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310                        MEMOIRS OF JOSEPH QJBIMALDI.

In th.e autumn, Ellar, Grrimaldi, and his son again repaired
to Dublin, making a stay of five weeks at the Birmingham.
Theatre,* •which was then in the hands of Mr. Bunn. Here
they got up the pantomime of " 3?riar Bacon," which was played
to excellent houses for twenty-four nights. Mr. Bunn behaved
on this occasion, as Gximaldi states he did upon every other
in which he was concerned, with great liberality, allowing him
a salary of twenty pounds per week, and the son nine pounds
per week, independent of half a clear benefit, the profits of
which were great, f

At Dublin, "Friar Bacon" was played twenty-nine nights
out of the thirty-two for which Grimaldi and his party were
engaged, and the pieces were so successful, that it would have
been the interest of all parties to prolong their engagements, if
the arrangements at Covent Q-arden had admitted of their doing
so. It was at this period that, with an agony of mind perfectly
indescribable, Q-rimaldi found his health giving way by alarming
degrees beneath the ravages of premature old age. On the

* During this stay at Birmingham, Q-rimaldi had his portrait painted by S.
Raven, on a papier-mache" box, circular in form and of large size. The re-
semblance was so satisfactory, that he had it copied, and brought away in all
six boxes, which he presented to friends, not retaining one for himself. JTrom
the one in the possession of Mr. Richard Hughes, the annexed engraving was
taken; and it may be regarded as an approved likeness by those who knew Joe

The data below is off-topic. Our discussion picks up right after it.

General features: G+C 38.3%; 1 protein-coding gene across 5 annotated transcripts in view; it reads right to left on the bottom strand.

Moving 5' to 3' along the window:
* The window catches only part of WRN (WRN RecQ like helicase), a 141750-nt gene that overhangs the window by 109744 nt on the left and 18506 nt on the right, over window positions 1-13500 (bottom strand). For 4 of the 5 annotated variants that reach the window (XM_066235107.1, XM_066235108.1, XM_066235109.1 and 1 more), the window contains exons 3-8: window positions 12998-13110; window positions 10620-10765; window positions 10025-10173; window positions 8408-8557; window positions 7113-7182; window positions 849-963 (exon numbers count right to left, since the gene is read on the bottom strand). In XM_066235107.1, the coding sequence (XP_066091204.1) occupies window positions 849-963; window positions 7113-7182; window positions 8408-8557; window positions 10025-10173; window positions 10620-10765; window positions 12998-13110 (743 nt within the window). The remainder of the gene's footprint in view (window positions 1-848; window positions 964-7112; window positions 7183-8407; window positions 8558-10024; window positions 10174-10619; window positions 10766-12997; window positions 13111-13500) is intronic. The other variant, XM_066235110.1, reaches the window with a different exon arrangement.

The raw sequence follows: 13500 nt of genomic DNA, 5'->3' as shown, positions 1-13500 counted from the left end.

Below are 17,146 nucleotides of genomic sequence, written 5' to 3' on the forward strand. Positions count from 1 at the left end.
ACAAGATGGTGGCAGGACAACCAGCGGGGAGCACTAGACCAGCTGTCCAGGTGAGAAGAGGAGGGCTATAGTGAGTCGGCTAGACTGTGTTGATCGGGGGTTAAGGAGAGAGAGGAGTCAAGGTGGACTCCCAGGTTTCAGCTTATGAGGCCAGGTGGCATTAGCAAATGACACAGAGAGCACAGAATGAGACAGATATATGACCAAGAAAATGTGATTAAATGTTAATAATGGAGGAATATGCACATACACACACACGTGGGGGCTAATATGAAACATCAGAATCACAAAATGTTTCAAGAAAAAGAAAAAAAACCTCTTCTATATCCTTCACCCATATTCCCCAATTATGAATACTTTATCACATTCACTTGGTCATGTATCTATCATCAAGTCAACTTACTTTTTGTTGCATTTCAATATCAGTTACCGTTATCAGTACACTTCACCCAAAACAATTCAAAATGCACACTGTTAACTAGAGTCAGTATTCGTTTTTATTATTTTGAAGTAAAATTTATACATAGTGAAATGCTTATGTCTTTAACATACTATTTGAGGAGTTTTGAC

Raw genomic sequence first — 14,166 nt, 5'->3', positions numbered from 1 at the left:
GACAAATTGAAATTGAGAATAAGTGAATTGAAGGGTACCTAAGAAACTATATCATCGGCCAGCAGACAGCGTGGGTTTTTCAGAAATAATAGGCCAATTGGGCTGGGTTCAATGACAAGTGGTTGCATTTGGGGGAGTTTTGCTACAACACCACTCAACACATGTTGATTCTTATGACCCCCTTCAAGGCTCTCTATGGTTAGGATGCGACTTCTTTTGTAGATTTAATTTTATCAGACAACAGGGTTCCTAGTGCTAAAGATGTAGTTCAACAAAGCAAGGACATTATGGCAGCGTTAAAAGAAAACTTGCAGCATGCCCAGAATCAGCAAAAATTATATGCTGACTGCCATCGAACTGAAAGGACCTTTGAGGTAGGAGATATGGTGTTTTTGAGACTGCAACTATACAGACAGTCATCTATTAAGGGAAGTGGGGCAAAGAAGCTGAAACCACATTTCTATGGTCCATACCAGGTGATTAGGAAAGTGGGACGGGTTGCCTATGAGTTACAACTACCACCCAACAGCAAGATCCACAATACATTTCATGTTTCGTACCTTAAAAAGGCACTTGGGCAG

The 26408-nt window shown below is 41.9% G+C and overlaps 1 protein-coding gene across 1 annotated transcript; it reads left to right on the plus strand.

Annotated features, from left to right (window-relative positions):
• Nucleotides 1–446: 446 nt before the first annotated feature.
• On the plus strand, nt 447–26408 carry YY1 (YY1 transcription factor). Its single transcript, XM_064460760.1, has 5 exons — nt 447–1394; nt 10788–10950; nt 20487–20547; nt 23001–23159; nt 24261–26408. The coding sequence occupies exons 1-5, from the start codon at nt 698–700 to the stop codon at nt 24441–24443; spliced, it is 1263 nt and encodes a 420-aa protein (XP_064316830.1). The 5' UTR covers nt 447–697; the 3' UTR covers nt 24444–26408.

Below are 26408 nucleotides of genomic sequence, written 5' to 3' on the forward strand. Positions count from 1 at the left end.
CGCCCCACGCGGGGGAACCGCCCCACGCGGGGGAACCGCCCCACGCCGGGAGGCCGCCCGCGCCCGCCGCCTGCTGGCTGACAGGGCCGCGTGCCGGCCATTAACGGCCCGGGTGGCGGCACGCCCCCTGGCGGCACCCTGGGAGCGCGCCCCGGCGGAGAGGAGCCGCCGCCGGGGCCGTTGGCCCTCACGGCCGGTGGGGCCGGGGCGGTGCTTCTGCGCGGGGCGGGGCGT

intimately for many years.

t In another part of the data upon which these Memoirs are founded, Grimaldi
has the following remarks concerning this gentleman, which, as he appears to
"have been anxious that they should obtain publicity, the Editor subjoins in his
own. words :—" A great deal has been said about, andindeed against, Mr. Bunn,
since he has become a London manager; but I have had many opportunities of
observing him and Ms mode of doing business, and I feel satisfied that he has
'most liberal notions, and would if it were in Ms power amply recompense
'according to their talents any artiste employed by him. I beg it may be under-
stood that in this remark I do not allude in any way to myself; for, putting
aside every consideration of what my talents might have been, my name alone
stood so high as to ensure a full house at Birmingham:—-I speak from what I
know of Ms conduct with regard to others; aud if ever his industry meets with
the success it deserves, I feel certain, that the liberality of disposition which I
have spoken of will be displayed in a commensurate degree."de his first appearance that evening, after a